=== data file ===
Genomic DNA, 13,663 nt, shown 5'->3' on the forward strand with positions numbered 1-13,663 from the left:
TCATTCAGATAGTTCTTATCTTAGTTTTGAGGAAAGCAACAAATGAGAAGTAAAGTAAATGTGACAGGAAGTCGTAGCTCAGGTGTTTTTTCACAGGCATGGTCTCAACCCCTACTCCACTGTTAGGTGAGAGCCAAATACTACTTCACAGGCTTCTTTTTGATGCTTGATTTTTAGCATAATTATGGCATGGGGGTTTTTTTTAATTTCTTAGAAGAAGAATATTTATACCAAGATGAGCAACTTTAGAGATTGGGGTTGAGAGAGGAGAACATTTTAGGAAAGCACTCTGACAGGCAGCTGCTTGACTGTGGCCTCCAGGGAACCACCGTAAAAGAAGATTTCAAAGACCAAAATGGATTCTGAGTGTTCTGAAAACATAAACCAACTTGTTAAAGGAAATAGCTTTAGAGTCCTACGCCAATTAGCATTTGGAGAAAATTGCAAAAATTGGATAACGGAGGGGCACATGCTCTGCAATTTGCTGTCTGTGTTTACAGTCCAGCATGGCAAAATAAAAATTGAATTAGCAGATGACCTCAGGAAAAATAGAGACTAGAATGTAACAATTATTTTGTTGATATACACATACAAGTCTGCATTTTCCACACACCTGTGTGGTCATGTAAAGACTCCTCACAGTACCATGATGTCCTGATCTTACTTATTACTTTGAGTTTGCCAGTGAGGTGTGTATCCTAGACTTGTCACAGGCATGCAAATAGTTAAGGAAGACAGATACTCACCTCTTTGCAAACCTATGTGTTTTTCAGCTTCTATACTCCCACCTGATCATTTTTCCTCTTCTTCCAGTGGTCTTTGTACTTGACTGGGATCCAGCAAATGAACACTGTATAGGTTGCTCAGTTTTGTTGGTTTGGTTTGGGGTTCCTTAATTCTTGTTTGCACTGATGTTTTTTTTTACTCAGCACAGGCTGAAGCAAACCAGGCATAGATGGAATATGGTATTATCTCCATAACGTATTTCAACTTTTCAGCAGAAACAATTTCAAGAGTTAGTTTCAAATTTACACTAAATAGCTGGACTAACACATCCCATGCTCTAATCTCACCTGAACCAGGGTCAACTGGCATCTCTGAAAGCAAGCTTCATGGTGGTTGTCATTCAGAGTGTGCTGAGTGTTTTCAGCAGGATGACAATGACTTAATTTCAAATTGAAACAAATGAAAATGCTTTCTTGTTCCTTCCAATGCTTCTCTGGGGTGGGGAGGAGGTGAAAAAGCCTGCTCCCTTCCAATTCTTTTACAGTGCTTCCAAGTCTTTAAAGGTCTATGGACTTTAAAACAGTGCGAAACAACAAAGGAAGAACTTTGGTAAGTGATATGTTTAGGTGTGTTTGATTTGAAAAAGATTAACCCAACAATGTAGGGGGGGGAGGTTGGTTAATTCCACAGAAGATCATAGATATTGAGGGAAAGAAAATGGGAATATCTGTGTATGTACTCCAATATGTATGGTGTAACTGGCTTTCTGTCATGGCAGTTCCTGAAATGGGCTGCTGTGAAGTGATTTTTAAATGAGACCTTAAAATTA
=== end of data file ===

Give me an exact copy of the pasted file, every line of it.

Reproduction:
Genomic DNA, 13,663 nt, shown 5'->3' on the forward strand with positions numbered 1-13,663 from the left:
TCATTCAGATAGTTCTTATCTTAGTTTTGAGGAAAGCAACAAATGAGAAGTAAAGTAAATGTGACAGGAAGTCGTAGCTCAGGTGTTTTTTCACAGGCATGGTCTCAACCCCTACTCCACTGTTAGGTGAGAGCCAAATACTACTTCACAGGCTTCTTTTTGATGCTTGATTTTTAGCATAATTATGGCATGGGGGTTTTTTTTAATTTCTTAGAAGAAGAATATTTATACCAAGATGAGCAACTTTAGAGATTGGGGTTGAGAGAGGAGAACATTTTAGGAAAGCACTCTGACAGGCAGCTGCTTGACTGTGGCCTCCAGGGAACCACCGTAAAAGAAGATTTCAAAGACCAAAATGGATTCTGAGTGTTCTGAAAACATAAACCAACTTGTTAAAGGAAATAGCTTTAGAGTCCTACGCCAATTAGCATTTGGAGAAAATTGCAAAAATTGGATAACGGAGGGGCACATGCTCTGCAATTTGCTGTCTGTGTTTACAGTCCAGCATGGCAAAATAAAAATTGAATTAGCAGATGACCTCAGGAAAAATAGAGACTAGAATGTAACAATTATTTTGTTGATATACACATACAAGTCTGCATTTTCCACACACCTGTGTGGTCATGTAAAGACTCCTCACAGTACCATGATGTCCTGATCTTACTTATTACTTTGAGTTTGCCAGTGAGGTGTGTATCCTAGACTTGTCACAGGCATGCAAATAGTTAAGGAAGACAGATACTCACCTCTTTGCAAACCTATGTGTTTTTCAGCTTCTATACTCCCACCTGATCATTTTTCCTCTTCTTCCAGTGGTCTTTGTACTTGACTGGGATCCAGCAAATGAACACTGTATAGGTTGCTCAGTTTTGTTGGTTTGGTTTGGGGTTCCTTAATTCTTGTTTGCACTGATGTTTTTTTTTACTCAGCACAGGCTGAAGCAAACCAGGCATAGATGGAATATGGTATTATCTCCATAACGTATTTCAACTTTTCAGCAGAAACAATTTCAAGAGTTAGTTTCAAATTTACACTAAATAGCTGGACTAACACATCCCATGCTCTAATCTCACCTGAACCAGGGTCAACTGGCATCTCTGAAAGCAAGCTTCATGGTGGTTGTCATTCAGAGTGTGCTGAGTGTTTTCAGCAGGATGACAATGACTTAATTTCAAATTGAAACAAATGAAAATGCTTTCTTGTTCCTTCCAATGCTTCTCTGGGGTGGGGAGGAGGTGAAAAAGCCTGCTCCCTTCCAATTCTTTTACAGTGCTTCCAAGTCTTTAAAGGTCTATGGACTTTAAAACAGTGCGAAACAACAAAGGAAGAACTTTGGTAAGTGATATGTTTAGGTGTGTTTGATTTGAAAAAGATTAACCCAACAATGTAGGGGGGGGAGGTTGGTTAATTCCACAGAAGATCATAGATATTGAGGGAAAGAAAATGGGAATATCTGTGTATGTACTCCAATATGTATGGTGTAACTGGCTTTCTGTCATGGCAGTTCCTGAAATGGGCTGCTGTGAAGTGATTTTTAAATGAGACCTTAAAATTA